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Posted by on February 14, 2017 in Movies

 

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Irving Berlin During the 1920s

imagesNovember 16th was National Flapper Day over at Movies Silently and I had wanted to join in with a post of my own on the music of the era. However, I was unable to do so last week, owing to a variety of activities. Today, however, I am on the ball!

I just finished reading Irving Berlin: American Troubadour and the breadth of his career amazes me. He only played on the black keys of the piano, had very little schooling and no official musical training, but he was extraordinary. His first hit came during the 1910s and he was still writing songs in the early ’60s.

Jerome Kern once said that “Irving Berlin had no place in American music – he is American music.” Berlin could adapt to the different musical tastes of the times (until rock, that is – no one adapted to rock, as far as I can tell) and wrote rag, ballads, novelty songs, holiday songs, patriotic songs, nearly every kind of song there is.

He also believed in hits. Unlike Rodgers and Hammerstein, he was not as interested in having his songs fully integrated into the story, though he certainly intended them to make sense in the context of the story. But he liked his songs to be stand-alone hits outside of their original musical. This is why far fewer of Rodgers and Hammerstein’s songs are now jazz standards compared to Rodgers and Hart or Berlin or Cole Porter.

But because Irving Berlin liked hits, he liked the revue format rather than the musical story format. One of his best scores was composed for “As Thousands Cheer” in 1933, which was a revue starring Marilyn Miller, Clifton Webb, and Ethel Waters. He wrote “Heat Wave,” “Easter Parade,” and “Supper Time.” The conceit was that different newspaper headlines would morph into musical numbers. It was also the first show were an African-American performer (Waters) received top billing with other white performers.

But quite a few hit songs we now associate with Irving Berlin were written during the 1920s for different musical revues. He composed the music for a Ziegfeld Follies. He also co-owned a theater – The Music Box Theatre – where he put on several Music Box Revues.

What follows is a brief survey of several of Berlin’s enduring hits written in the 1920s.

“Blue Skies (1926)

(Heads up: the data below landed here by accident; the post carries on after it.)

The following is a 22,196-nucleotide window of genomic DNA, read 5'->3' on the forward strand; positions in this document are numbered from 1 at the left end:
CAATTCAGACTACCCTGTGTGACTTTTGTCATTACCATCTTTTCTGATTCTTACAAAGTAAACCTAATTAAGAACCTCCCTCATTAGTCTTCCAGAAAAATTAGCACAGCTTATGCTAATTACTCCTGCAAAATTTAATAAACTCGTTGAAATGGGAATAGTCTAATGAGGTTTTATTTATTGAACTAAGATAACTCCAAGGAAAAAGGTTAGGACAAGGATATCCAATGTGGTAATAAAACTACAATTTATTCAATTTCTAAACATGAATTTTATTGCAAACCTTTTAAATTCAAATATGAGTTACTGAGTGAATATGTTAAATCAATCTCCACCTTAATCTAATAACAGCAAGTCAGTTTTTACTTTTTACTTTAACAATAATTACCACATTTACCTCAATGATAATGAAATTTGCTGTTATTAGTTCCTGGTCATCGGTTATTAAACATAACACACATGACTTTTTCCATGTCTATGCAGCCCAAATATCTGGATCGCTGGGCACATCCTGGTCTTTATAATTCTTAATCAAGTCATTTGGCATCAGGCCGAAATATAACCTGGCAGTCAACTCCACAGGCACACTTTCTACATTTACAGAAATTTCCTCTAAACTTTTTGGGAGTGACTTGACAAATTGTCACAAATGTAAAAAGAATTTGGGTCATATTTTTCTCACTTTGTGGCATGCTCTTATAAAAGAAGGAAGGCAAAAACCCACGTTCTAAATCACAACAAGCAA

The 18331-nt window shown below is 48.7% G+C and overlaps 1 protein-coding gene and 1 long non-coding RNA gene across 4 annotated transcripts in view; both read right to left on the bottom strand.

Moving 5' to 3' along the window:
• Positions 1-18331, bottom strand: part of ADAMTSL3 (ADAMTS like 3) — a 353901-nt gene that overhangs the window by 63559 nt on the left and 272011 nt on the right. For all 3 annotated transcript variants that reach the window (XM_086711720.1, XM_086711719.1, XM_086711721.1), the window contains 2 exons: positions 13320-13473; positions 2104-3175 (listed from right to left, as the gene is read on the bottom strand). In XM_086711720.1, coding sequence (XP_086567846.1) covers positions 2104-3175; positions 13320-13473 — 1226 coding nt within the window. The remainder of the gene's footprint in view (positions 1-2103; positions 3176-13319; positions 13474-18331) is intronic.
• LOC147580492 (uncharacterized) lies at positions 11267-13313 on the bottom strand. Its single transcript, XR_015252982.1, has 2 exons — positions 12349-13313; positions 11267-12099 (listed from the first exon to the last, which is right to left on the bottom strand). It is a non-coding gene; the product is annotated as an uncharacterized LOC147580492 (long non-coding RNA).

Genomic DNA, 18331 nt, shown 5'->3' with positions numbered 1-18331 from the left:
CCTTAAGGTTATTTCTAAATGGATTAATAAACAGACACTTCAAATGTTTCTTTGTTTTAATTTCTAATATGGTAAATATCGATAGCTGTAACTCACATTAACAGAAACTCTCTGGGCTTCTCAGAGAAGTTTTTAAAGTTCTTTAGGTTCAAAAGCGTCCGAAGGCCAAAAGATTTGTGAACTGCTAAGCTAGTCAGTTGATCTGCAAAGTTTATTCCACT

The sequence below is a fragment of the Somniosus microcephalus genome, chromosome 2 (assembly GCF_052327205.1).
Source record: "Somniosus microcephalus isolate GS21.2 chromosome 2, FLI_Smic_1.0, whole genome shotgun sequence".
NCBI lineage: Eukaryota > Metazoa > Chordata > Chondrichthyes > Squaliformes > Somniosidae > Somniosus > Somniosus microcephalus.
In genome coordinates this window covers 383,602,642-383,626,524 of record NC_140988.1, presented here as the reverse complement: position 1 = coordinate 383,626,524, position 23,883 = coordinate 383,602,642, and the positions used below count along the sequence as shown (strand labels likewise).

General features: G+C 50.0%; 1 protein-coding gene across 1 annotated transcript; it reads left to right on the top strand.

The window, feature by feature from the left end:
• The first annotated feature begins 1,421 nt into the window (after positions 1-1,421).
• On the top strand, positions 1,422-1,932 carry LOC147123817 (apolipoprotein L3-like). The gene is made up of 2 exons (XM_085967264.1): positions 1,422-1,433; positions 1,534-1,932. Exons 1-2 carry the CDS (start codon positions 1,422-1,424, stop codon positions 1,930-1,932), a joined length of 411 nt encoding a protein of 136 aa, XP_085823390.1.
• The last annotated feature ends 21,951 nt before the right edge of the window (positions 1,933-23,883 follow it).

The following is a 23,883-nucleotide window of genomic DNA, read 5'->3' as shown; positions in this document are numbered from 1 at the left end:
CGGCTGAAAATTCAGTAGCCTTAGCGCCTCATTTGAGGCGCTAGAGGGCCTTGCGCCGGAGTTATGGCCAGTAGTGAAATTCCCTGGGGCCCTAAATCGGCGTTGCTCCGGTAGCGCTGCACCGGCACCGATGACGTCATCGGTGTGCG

“Blue Skies” was dedicated to Berlin’s first daughter, Mary Ellin, when she was born. The song was actually interpolated into a musical – “Betsy” – which was being scored by Richard Rodgers and Lorenz Hart. The actress, Belle Baker, was not pleased with their songs and asked Berlin for a song she could sing. A year later, Al Jolson would make history by singing it to his mother in The Jazz Singer. The song was recorded by a number of people during the late 1920s, along with the bandleader Ben Selvin and His Orchestra.

The Song Is Ended But the Melody Lingers On (1927)

I couldn’t find out anything at all about this song, except that it was published in 1927. This version is sung by Annette Hanshaw, an even more popular singer than Ruth Etting, it seems. Her years of greatest popularity spanned from the late twenties to early thirties. Her trademark was to say “That’s all” at the end of singing and she was the quintessential flapper/singer.

What’ll I Do (1924)

Introduced in Irving Berlin’s third Music Box Revue, this version is sung by Walter Pidgeon, who I had not realized could sing. Reportedly, when the song was heard in England, many people wanted to know what a “whattle” was.

Always (1926)

Irving Berlin wrote for and literally gave this song to his wife, Ellin, when they were married. All royalties for the song belonged to her. Their romance had been a strained one. Her wealthy father disapproved and tried to detach Ellin from Irving Berlin, partly because he was Jewish. Eventually, Berlin and Ellin eloped, but were hounded by the press. It was only after many years later, after Berlin and Ellin unexpectedly lost their newborn son, that Ellin’s father reconciled with the family.

The performer is Nick Lucas, both singer and guitarist, who’s career spanned the 1910s to 1980s.

 
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Posted by on November 21, 2016 in Music